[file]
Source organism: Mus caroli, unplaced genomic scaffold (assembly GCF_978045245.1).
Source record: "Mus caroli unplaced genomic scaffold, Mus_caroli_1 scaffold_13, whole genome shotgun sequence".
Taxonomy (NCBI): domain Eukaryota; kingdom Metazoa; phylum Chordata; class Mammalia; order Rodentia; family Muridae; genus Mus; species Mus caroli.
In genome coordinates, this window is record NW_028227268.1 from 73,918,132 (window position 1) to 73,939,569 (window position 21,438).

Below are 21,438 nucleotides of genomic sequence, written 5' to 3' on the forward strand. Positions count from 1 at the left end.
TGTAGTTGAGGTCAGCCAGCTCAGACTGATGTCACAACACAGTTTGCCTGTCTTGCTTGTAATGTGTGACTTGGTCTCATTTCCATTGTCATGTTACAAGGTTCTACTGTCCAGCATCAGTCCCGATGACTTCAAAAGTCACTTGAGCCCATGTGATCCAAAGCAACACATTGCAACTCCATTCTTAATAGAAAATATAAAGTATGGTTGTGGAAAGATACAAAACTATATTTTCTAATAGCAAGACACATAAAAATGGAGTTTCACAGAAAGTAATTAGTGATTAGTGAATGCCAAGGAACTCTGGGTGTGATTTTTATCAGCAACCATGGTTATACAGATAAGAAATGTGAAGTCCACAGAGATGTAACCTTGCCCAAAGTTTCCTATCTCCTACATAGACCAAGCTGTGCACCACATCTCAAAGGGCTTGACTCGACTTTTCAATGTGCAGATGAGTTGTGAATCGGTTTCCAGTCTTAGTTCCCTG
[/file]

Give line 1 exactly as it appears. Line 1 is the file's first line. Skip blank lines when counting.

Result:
Source organism: Mus caroli, unplaced genomic scaffold (assembly GCF_978045245.1).